It can be challenging to create user-centered solutions for complex products and services. Whether you are testing how people use your product or evaluating your website’s structure and content, user research can help you make your product, service, or website more useful and usable. The research techniques we outline in this article will:
- Help you learn more about your users
- Challenge assumptions you may have about your product or service and its users
- Reveal how customers use your product and what problems they encounter
This isn’t an exhaustive list of research methods, just some research options to inform data-driven decisions about products and services.
What a field study is
A field study is a method to understand users in their natural environment. This type of research helps us understand what users think as they interact with a product or a service. Field studies can involve usability testing, direct observations, and a variety of interview methods.
Why use a field study
Many types of research take place in a lab and may rely on recruiting participants to come in during business hours. Field studies allow you to reach a variety of people who may not have been able to come into a lab during business hours or who don’t receive recruitment calls. Learn more about a field study we led to understand the experiences and needs of public transit riders through interviews and direct observation.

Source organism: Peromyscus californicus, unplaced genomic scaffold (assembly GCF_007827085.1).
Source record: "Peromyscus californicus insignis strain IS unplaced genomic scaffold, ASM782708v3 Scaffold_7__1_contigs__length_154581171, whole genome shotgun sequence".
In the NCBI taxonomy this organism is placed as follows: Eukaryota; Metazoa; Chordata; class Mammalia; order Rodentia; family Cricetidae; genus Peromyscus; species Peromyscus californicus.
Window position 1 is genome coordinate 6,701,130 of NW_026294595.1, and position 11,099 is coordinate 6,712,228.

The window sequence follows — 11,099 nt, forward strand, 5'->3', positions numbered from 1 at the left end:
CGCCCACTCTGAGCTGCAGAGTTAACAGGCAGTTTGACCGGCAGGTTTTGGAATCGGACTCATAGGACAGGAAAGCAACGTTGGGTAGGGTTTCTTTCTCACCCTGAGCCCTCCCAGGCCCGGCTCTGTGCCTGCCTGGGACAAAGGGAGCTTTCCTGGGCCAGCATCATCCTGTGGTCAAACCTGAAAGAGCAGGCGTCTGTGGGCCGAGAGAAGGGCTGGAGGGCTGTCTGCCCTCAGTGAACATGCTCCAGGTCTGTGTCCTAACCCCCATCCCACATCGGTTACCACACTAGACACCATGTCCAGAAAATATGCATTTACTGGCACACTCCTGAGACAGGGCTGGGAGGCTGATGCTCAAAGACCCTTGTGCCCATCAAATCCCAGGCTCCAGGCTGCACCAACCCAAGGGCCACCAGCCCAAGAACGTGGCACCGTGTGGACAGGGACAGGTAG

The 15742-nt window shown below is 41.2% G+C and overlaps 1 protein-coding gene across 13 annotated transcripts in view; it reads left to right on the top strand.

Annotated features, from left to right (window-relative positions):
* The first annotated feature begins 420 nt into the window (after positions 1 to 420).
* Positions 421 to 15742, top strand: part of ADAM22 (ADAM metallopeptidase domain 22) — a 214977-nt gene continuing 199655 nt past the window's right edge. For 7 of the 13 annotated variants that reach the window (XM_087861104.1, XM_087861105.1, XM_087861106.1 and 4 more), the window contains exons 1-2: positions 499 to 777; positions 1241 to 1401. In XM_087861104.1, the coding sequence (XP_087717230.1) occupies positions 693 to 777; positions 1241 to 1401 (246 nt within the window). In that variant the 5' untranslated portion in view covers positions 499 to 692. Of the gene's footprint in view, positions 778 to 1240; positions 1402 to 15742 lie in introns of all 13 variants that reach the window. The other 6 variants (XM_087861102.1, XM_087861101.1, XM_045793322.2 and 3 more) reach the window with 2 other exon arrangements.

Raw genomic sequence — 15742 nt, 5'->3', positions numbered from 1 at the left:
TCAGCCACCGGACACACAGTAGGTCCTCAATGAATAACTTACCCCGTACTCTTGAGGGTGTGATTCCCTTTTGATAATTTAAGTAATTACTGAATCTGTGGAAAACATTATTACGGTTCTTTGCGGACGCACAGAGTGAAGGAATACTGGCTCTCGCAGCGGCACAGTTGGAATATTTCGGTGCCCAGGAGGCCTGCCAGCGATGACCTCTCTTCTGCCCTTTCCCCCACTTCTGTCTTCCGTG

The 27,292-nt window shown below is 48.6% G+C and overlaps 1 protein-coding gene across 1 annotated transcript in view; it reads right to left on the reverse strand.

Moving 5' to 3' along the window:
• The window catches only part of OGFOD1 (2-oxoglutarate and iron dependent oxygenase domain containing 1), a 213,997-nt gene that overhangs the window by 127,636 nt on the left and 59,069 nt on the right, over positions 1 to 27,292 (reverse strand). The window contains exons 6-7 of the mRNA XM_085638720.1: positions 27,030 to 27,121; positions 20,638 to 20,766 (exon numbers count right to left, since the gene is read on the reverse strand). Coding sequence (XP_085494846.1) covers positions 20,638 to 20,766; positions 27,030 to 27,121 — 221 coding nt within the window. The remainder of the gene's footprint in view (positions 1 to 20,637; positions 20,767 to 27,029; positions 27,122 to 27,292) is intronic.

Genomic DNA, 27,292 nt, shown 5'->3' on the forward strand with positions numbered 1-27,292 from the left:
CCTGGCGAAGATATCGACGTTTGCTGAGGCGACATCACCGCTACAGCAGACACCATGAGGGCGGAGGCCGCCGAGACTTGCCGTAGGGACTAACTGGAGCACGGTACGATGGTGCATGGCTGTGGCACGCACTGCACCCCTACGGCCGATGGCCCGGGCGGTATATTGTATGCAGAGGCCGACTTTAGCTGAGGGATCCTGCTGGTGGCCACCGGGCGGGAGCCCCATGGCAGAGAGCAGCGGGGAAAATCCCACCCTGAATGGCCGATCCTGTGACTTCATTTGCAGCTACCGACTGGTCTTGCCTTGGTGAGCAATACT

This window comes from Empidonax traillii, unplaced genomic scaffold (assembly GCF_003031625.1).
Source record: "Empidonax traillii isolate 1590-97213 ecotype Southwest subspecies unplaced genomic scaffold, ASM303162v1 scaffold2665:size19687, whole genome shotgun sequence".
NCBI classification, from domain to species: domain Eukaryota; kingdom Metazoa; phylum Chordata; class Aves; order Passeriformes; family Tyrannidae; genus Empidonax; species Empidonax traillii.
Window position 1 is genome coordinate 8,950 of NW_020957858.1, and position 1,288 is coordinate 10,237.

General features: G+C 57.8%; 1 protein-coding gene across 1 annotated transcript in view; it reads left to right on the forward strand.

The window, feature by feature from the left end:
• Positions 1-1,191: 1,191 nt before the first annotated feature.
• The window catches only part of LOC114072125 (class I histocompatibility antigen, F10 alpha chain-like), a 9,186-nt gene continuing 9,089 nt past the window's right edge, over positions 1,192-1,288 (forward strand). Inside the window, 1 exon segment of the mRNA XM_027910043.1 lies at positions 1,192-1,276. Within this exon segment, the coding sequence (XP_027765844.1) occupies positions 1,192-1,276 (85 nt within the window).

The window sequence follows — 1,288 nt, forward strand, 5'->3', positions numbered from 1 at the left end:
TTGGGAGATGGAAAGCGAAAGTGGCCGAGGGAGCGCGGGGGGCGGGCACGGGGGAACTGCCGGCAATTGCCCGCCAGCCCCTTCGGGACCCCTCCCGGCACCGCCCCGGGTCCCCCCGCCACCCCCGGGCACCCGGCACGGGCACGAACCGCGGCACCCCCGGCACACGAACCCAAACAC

In-home accessibility study
What an in-home accessibility study is
Much like field studies, in-home accessibility studies involve researchers visiting participants’ homes to observe and evaluate how they use a service or a product with their preferred assistive technologies. Researchers can learn a lot by observing how participants have set up their own ways to navigate products and services that may not have the features they need to be built in.
Why use an in-home accessibility study
Your organization should deploy in-home usability studies to build user empathy and buy-in for inclusive design. These studies help identify accessibility and usability challenges that aren’t discoverable by automated testing. When these issues are addressed, they increase user satisfaction and make customers more willing to engage and invest in your product.
What contextual inquiry is
Contextual inquiry is a semi-structured interview method where researchers observe users performing tasks in their natural environment and interview them to fill any gaps early in the research design process. Among the main tenets of contextual inquiry is to observe customers’ behavior while completing tasks and engage them to uncover patterns that guide their own actions. That’s why researchers spend a significant amount of time in users’ natural environments to observe their interaction with a product or service. For example, a contextual inquiry could be used to understand how drivers of a ride sharing app manage both driving and ride requests. Researchers would join drivers in their vehicles during trips, interview drivers about their experience, and observe how they behave with both the app and riders.
Why use contextual inquiry